• Change to section 4.4 - Special warnings and precautions for use
  • Change to section 4.5 - Interaction with other medicinal products and other forms of interaction
  • Change to section 4.6 - Pregnancy and lactation
  • Change to section 4.8 - Undesirable effects
  • Change to Section 4.8 – Undesirable effects - how to report a side effect
  • Change to section 5.1 - Pharmacodynamic properties
  • Change to section 5.2 - Pharmacokinetic properties
  • Change to section 10 - Date of revision of the text

Free text change information supplied by the pharmaceutical company

2.         QUALITATIVE AND QUANTITATIVE COMPOSITION

 

For thea full list of excipients, see section 6.1.

 

 

4.2       Posology and method of administration

 

Posology

 

 

Paediatric populationChildren and adolescents

 

Indication

Daily dose in mg

Total duration of treatment (including switch to oral therapy as soon as possible)

Cystic fibrosis

10 mg/kg body weight three times a day with a maximum of 400 mg per dose.

10 to 14 days

Complicated urinary tract infections and pyelonephritis

6 mg/kg body weight three times a day to 10 mg/kg body weight three times a day with a maximum of 400 mg per dose.

10 to 21 days

Inhalation anthrax post-exposure curative treatment for persons requiring parenteral treatment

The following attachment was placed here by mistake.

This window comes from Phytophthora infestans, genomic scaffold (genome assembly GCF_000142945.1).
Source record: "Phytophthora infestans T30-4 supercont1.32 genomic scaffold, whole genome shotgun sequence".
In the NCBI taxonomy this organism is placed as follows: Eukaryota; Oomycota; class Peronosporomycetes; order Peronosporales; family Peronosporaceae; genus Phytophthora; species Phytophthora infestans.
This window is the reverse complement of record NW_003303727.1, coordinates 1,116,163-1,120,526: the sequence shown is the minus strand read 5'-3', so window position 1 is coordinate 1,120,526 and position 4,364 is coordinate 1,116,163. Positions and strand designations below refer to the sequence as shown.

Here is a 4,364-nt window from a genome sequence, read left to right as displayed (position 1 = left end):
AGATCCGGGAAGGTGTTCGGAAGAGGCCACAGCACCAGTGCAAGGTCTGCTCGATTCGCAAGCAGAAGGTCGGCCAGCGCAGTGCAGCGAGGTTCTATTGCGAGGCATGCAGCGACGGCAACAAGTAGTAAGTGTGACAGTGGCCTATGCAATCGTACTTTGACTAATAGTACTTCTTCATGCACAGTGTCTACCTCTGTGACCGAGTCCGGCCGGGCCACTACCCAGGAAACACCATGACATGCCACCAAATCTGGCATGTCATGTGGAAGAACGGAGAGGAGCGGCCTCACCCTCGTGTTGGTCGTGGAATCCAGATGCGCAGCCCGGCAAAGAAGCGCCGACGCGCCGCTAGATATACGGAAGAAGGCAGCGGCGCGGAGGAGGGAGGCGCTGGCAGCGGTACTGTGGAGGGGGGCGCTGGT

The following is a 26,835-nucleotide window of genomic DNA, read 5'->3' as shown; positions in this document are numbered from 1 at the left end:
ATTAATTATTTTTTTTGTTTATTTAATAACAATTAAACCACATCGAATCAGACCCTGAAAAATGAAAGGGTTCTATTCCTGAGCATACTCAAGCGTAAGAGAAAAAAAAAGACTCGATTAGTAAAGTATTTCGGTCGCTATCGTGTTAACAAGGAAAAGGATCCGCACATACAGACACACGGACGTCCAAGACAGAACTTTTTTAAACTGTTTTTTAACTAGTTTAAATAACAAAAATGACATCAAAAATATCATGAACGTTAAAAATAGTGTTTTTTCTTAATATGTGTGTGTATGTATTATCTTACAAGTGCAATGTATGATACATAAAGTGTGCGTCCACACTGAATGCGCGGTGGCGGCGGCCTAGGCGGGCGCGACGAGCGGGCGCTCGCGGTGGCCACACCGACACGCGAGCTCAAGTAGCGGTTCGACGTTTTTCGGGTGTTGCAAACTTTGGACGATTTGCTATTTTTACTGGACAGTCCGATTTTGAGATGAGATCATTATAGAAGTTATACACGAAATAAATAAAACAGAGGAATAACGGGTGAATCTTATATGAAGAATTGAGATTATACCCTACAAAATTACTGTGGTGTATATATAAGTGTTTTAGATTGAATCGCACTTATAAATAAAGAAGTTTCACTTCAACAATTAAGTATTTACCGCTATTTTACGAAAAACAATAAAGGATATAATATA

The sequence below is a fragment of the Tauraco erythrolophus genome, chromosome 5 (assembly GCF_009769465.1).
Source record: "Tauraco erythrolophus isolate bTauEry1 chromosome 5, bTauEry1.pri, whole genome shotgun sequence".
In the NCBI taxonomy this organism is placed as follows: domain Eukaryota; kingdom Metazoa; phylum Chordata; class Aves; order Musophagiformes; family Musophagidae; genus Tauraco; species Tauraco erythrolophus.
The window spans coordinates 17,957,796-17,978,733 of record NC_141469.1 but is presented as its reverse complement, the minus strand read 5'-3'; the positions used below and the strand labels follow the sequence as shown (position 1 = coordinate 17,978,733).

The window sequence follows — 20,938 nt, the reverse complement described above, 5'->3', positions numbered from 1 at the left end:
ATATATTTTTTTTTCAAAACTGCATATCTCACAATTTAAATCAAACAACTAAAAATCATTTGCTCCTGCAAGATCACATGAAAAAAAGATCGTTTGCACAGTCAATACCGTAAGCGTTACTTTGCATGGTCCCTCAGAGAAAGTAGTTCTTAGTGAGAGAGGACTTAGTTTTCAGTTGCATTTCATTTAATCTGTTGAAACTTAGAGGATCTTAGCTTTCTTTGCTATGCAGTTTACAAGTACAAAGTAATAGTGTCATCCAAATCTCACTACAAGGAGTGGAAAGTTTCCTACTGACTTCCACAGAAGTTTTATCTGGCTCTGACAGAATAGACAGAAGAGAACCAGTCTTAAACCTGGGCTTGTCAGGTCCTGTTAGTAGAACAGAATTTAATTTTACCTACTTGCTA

Drug administration should begin as soon as possible after suspected or confirmed exposure.

10 mg/kg body weight twice daily to 15 mg/kg body weight twice daily with a maximum of 400 mg per dose.

60 days from the confirmation of Bacillus anthracis exposure

Other severe infections

10 mg/kg body weight three times a day with a maximum of 400 mg per dose.

According to the type of infections

                                    

ElderlyGeriatric patients

ElderlyGeriatric patients should receive a dose selected according to the severity of the infection and the patient`s creatinine clearance.

 

Patients with rRenal and hepatic impairment

Recommended starting and maintenance doses for patients with impaired renal function:

 

Creatinine Clearance
[mL/min/1.73 m²]

Serum Creatinine
[
µmol/L]

Intravenous Dose
[mg]

> 60

< 124

See Usual Dosage.

30‑60

124 to 168

200‑400 mg every 12 h

< 30

> 169

200‑400 mg every 24 h

Patients on haemodialysis

> 169

200‑400 mg every 24 h (after dialysis)

Patients on peritoneal dialysis

> 169

200‑400 mg every 24 h

 

 

4.3     Contraindications

 

·                Hypersensitivity to the active substance, to other quinolones or to any of the excipients listed in (see section 6.1).

·                Concomitant administration of ciprofloxacin and tizanidine (see section 4.5).

 

4.4     Special warnings and precautions for use

 

 

 

Paediatric populationChildren and adolescents

The use of ciprofloxacin in children and adolescents should follow available official guidance. Ciprofloxacin treatment should be initiated only by physicians who are experienced in the treatment of cystic fibrosis and/or severe infections in children and adolescents.